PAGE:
Canon EOS 5D Mark III Review: Shooting Video




















We just finished this video shot solely on the Canon 5D Mark III. Originally, we were going to use the Sony EX3 or Panasonic HPX250, both which work very well in a conference setting where portability and a versatile lens are required. However, this time we opted for the Canon 5D Mark III to give the piece a little more of that cinematic look everyone is after these days.



Canon made some really nice improvements with the 5D Mark III including the improved 22.3 megapixel CMOS sensor, and 61-Point autofocus with extended ISO range. This camera is capable of taking great still and HD video making it extremely versatile, especially in tight situations. Of course, a handful of your favorite EF lenses are required to get the variety of shots you want.

One of the best parts of using a DSLR to shoot video is the ability to travel with less stuff and a smaller overall footprint. We easily fit everything in the hatch of a small wagon. For once, our audio engineer and DP were lugging the same amount of stuff. Sachtler sticks and a Zacuto Scorpion rig came in handy.

The downside to using a camera like the Canon 5D Mark III is you might find yourself in a situation where you don’t have the right lens on the camera to capture the shot you anticipated getting when the unexpected happens. However, for the most part with good planning we were able to swap lenses in time for most of what we wanted to shoot.  

Unlike the C300 that has proper XLR connectors the Canon 5D Mark III features a mini stereo plug. For our interviews we fed audio into the camera via mini stereo connectors from the Sound Devices mixer and also captured audio directly to compact flash on the mixer as a backup. Sure, we prefer the XLRs on the C300 for audio but in this form factor the mini-stereo plug worked just fine and having the backup files made us more comfortable.  Video was recorded in 1080p at 30fps using the H.264/MPEG-4 AVC codec in a .mov wrapper. At the end of nearly 2 full days of shooting we had about 110GB or data.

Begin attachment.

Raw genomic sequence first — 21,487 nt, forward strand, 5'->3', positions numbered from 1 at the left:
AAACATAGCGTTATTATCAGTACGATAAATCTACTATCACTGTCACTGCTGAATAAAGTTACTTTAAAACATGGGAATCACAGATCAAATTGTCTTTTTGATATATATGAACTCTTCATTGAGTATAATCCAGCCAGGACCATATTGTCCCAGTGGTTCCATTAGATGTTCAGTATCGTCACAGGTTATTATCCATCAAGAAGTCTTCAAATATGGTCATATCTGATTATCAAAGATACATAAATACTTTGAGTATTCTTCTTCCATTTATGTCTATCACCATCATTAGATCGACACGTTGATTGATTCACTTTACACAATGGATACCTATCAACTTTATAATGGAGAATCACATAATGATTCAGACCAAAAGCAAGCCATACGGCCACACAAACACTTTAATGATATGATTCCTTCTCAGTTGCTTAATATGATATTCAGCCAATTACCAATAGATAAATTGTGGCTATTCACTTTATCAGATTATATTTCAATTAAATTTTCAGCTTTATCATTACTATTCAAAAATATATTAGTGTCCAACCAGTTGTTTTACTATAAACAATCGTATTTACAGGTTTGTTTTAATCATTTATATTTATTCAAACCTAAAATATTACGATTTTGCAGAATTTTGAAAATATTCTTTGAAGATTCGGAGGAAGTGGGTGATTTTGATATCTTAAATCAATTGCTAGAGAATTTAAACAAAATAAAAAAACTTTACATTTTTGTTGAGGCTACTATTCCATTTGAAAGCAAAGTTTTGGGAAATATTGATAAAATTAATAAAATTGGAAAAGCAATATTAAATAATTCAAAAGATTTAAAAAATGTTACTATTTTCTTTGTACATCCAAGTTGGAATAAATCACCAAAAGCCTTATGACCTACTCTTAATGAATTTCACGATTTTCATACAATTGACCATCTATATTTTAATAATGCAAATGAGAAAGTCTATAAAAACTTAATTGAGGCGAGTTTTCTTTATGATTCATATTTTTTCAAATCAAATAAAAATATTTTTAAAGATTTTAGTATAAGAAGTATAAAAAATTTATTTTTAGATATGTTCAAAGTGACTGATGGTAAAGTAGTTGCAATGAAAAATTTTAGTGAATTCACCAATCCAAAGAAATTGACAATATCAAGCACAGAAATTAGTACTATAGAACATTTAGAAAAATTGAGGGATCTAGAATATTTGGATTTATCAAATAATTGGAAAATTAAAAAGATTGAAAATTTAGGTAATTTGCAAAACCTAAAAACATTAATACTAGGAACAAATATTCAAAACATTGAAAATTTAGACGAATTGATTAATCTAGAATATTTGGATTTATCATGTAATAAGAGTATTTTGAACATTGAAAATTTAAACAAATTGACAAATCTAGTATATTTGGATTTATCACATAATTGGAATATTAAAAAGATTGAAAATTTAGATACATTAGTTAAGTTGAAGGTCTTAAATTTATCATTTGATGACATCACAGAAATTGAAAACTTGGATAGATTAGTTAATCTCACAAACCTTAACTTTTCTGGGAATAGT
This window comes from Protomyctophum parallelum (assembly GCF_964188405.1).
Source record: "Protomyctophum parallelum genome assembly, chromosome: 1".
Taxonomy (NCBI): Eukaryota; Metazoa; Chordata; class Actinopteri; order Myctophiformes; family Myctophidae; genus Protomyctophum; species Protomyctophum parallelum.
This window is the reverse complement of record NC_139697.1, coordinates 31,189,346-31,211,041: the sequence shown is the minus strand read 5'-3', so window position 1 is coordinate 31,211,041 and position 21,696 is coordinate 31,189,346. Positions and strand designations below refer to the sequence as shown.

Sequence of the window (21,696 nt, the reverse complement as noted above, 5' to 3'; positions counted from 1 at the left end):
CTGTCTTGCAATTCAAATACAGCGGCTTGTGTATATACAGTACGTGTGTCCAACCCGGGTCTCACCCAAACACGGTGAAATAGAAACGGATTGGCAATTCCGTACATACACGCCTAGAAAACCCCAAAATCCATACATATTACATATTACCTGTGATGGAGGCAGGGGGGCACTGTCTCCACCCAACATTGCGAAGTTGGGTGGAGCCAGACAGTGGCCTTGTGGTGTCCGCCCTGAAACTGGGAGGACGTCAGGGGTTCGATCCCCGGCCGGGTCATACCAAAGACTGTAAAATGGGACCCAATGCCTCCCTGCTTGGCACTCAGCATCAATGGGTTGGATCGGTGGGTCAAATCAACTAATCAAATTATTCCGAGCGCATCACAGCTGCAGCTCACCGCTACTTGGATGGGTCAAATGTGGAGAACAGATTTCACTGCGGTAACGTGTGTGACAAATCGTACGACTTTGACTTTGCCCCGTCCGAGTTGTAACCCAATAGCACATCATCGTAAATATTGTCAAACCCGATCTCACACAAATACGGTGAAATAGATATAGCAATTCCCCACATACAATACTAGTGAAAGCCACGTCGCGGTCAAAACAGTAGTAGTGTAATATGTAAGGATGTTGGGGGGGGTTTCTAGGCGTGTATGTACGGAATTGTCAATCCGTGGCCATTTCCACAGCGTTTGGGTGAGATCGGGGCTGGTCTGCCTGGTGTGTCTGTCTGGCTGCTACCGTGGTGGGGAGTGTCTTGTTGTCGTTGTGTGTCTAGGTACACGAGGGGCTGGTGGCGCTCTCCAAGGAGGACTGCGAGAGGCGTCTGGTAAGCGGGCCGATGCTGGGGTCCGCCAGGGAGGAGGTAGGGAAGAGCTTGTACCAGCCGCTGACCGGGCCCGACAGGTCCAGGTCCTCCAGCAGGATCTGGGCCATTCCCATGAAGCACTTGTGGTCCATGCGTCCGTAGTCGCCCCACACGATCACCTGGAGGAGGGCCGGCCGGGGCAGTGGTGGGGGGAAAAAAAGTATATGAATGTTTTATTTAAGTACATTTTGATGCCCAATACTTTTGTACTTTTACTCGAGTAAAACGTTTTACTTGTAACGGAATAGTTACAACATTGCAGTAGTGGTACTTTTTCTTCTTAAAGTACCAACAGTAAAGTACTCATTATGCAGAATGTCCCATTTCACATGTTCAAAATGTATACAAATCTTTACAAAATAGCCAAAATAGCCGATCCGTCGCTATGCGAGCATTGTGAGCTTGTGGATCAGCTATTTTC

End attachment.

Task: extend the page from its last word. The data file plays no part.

The video codec used on the 5D Mark III is not ideal for editing. On the same systems we edit AVC-Intra 100 and a variety of other source footage without any hiccups, the MPEG4 AVC codec used by the 5D tended to bog things down. When you think of how aggressively the codec works to maximize the amount of video that can be saved to flash memory it's not surprising.  We ended up rendering initial rough cuts of interviews and broll as AVID DNxHD files and working with these. This was well worth the extra step for better real time previewing and finishing.

Overall, we were very impressed with the 5D Mark III for capturing both stills and video and found it to be an incredibly versatile camera.

Visit Canon for more infomation on the 5D Mark III.

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